As an engineering leader, being able to examine the speed of your team in depth is crucial to propelling them forward.
Understanding your team’s engineering velocity can help you to find process inefficiencies, identify areas for potential improvement, and help to empower your teams and stop them from burning out. We learned cheat codes for evaluating your team’s velocity, defining metrics for success, and moving faster in a sustainable manner.
The first order of business is defining team velocity, and although this varies from team to team and depending on the operations of an organization, it is often naively defined as “achieving faster movement”. Our experts agreed that this is a simplistic notion and often risks burning out your team.
So why is velocity important?
Smruti Patel, of Stripe, referenced Thinking in Systems by Donella Meadows, encouraging leaders to think of any system as a set of elements wherein velocity is a function of multiple complex interdependent systems, with speed as one aspect of it. Other just as important aspects of velocity are quality, impact, and precision.
Bryan Helmkamp, of Code Climates, understands velocity as the ability to move rapidly in the right direction with alignment and efficiency. Efficiency then also must involve the sustainability of efforts and thereby sustainability of teams.
Kathryn Koehler, of Netflix, encourages leaders to imagine velocity as a vector wherein amplitude and directionality pointing towards a common goal are key. For younger teams, the tracking of story points completed in a sprint may be necessary, but with seasoned teams - trust is the key ingredient.
How does velocity differ across teams?
Bryan Helmkamp feels that every team, whether from a software company or not, is increasingly dependent on software delivery functions for competitive innovation. The businesses we work in are looking at engineering to put them over the top, to do it quickly, and to do it in an aligned wayl. For any two businesses that are otherwise equal - the pace at which they get code to product teams is what sets them apart.
Kathryn Koehler highlighted that story points are not the devil; measuring and estimating are key tools for velocity evaluation. Her teams define velocity in terms of health, quality, and directionality. The whole purpose is to simplify work and speed up the process for customers. Realistic KPIs make that possible.
Smruti Patel believes in establishing markers at the individual and the team level, so as to avoid disconnect. Work and impact need to be tied together and it falls on the leadership to help stakeholders understand the pace of things. Productivity and motivation goes hand in hand through the different stages of software development. While alignment is the backbone, the maturity stages of teams play into velocity as well.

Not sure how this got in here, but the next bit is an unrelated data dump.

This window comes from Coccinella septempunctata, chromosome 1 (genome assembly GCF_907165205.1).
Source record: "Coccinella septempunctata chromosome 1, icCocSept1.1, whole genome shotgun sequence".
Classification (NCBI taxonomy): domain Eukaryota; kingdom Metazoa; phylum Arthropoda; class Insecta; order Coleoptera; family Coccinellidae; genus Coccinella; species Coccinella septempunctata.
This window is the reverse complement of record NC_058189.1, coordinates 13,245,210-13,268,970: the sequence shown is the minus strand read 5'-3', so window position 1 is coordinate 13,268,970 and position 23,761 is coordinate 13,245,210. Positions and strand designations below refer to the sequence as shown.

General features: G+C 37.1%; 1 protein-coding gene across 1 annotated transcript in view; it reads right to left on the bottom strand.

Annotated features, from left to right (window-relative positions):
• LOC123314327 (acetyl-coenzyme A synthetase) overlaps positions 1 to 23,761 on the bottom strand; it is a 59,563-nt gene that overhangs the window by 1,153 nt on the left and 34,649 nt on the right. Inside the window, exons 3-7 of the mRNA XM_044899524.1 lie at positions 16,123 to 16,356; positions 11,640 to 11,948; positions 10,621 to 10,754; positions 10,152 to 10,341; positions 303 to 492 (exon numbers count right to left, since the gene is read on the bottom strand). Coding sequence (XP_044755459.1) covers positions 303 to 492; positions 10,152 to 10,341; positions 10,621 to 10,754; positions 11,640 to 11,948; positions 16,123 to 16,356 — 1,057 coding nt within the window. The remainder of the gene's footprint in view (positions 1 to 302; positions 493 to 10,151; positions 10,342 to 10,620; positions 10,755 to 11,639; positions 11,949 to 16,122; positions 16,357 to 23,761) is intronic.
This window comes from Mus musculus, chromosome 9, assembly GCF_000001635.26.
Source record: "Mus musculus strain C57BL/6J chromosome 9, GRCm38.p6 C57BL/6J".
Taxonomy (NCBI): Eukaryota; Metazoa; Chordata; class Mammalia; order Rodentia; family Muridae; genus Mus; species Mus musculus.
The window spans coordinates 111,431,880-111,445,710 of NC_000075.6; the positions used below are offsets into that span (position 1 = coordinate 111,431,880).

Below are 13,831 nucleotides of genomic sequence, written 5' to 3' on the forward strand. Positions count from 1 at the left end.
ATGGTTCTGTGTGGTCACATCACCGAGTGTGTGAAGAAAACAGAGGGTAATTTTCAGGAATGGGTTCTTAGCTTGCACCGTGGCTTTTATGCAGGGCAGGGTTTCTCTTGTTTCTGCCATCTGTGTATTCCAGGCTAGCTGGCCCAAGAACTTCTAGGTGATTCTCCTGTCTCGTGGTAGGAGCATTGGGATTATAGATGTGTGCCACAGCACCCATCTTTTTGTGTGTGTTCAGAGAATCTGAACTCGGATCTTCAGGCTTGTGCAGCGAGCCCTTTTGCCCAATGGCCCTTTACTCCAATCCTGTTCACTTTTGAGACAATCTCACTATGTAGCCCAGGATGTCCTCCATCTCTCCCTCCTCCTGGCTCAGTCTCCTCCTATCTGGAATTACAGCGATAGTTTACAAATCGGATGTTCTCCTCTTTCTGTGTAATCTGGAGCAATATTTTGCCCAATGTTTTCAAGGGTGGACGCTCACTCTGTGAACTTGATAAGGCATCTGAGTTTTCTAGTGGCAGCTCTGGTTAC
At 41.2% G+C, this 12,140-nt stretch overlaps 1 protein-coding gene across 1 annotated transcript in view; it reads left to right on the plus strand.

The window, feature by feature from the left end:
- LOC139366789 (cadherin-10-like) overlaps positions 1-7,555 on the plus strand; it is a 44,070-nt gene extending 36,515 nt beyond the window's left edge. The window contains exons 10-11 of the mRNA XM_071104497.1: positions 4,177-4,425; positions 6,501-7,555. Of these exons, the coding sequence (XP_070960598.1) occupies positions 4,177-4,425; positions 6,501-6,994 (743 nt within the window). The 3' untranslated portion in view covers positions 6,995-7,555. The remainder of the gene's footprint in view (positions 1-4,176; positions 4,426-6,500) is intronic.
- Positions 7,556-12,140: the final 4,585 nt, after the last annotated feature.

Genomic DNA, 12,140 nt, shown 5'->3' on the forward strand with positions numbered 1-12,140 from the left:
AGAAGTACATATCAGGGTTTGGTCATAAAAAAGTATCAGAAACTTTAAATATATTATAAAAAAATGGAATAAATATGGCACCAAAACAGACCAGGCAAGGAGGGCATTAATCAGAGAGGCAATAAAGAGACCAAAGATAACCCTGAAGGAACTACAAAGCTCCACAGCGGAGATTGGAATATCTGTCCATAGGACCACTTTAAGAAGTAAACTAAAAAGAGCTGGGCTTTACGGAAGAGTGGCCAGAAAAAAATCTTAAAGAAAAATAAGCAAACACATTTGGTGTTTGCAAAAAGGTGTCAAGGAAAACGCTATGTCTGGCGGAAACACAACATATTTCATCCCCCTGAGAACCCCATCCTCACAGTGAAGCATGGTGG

What are the metrics used for velocity and using metrics as surveillance
Smruti Patel believes in designing metrics depending on how you’re planning to seek alignment - north star metrics for each stage enable velocity in her opinion. Her three key metrics are focus, speed, and quality born from vision, strategy, and tactics. She believes that over-indexing on metrics is more problematic than helpful.
For Bryan Helmkamp identifying the difference between goals and metrics is where it begins. He believes in one metric for one purpose and balanced metrics that account for quality and quantity. He also suggested SLA metrics instead of averages and medians to evaluate team velocity.
Kathryn Koehler is a champion for OKR which she finds to be transformative when used effectively. For her, shipping is not equal to success and sentiment surveys are important. She suggests story points for younger teams and T-shirt sizing and eyeballing for more senior teams.
What are the key metrics in velocity
As Bryan Helmkamp shared a sentiment all of our panelists echoed; cycle time is the key metric in velocity. How long does it take to get code from a developer's laptop to production? What is the deployment frequency? And what value has it added? Quality is gauged simultaneously to drive business vision.
How do you prioritise when you have multiple teams asking for support? Netflix's view
For Kathryn Koehler, asking the important questions early on is important for this balancing act. What is high leverage? What is something that is going to drive the most impact? Is anyone being blocked? Is this an important relationship to nurture? Where in the product life cycle are we? Answering these enables her team to constantly move forward and uplift others with its work. While she admits it;s never the squeakiest wheel, it is one in constant motion. How’s that for velocity?
Our speakers were in unison that broader markers, loops and groups, rather than individual measures of velocity are the way to go. While a leader must trust and verify- surveillance takes it too far. Other key takeaways from the discussion were:
- Frameworks for understanding the speed of your team.
- Strategies for identifying bottlenecks and measures for unclogging them.
- An understanding of what to measure and how to interpret data.
- Strategies for creating quicker, more motivated teams.
- Ways to measure and improve success in your engineering team